VETERAN MOTORCYCLES – SHIRE ALBUM 313
WRITTEN BY JEFF CLEW
Published in 1995
Today there is still a doubt about who made the first motorcycle. Early experiments in Britain were handicapped by a 4 mph speed limit, repealed in 1896. Now the motorcycle became a practical proposition, early designs originating from the Continent. British designs soon followed, as did a process of refinement, through the adoption of the spray carburettor, the high tension magneto and mechanically operated valves. Competition successes helped boost sales, as did the inauguration of the Isle of Man TT and the opening of Brooklands in 1907. A further step foreward was the introduction of variable gears. By 1910 the motorcycle had become a dependable means of transport, and the British motorcyle industry the world leader. When war broke out in 1914 the motorcycle assumed a new role, that of a rapid means of communication under hazardous conditions.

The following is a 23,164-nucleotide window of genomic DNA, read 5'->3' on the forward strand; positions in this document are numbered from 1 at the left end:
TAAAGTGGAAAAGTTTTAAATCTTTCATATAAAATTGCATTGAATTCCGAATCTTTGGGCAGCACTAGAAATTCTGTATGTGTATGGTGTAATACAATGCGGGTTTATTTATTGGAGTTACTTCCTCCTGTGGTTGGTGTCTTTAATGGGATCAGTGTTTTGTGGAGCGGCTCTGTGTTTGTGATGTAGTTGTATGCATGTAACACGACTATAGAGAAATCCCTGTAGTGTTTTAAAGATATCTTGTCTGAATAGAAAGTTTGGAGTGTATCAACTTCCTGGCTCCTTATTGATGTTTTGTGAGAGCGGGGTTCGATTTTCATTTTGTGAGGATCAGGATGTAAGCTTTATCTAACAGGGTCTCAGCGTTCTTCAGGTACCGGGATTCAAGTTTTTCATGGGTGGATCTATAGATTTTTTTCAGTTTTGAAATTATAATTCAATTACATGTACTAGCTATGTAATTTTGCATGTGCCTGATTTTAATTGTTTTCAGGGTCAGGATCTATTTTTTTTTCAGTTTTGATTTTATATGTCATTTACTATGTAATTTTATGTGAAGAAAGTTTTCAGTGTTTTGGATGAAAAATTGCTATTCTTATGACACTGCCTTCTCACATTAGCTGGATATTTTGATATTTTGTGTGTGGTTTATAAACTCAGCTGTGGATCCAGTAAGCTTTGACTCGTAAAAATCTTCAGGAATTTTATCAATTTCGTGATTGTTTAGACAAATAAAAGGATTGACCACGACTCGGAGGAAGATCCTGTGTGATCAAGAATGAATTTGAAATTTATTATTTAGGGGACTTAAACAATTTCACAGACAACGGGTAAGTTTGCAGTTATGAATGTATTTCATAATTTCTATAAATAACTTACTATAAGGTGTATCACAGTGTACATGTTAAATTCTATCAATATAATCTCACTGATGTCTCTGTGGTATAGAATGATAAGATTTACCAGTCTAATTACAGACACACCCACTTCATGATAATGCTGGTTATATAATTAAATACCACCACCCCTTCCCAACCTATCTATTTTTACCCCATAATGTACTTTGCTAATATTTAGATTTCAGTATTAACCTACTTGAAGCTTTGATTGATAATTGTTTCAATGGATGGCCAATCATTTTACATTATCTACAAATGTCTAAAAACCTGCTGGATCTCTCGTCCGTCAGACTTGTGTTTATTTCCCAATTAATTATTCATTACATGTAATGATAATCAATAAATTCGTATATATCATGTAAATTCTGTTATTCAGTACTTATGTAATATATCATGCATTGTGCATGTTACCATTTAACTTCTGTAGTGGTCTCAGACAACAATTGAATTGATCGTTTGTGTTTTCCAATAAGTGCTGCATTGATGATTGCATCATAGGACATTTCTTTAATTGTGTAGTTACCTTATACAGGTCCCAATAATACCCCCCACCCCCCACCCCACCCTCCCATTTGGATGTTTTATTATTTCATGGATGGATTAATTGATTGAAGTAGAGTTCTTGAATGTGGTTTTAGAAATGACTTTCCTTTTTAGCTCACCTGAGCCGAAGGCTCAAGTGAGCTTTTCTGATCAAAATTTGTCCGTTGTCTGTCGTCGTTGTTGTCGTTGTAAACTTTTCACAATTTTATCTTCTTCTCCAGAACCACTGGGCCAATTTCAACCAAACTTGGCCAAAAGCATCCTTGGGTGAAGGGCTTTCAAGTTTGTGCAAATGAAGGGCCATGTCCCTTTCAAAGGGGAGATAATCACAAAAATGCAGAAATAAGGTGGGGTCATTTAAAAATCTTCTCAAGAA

In the beginning
Hazards of the open road
Competition brings improvements
More power and greater refinement
The industry gets into its stride
Further reading and clubs
Places to visit
The book is used, but it is in very good condition, soft cover, 32 pages, English text.
ISBN : 0-7478-0276-9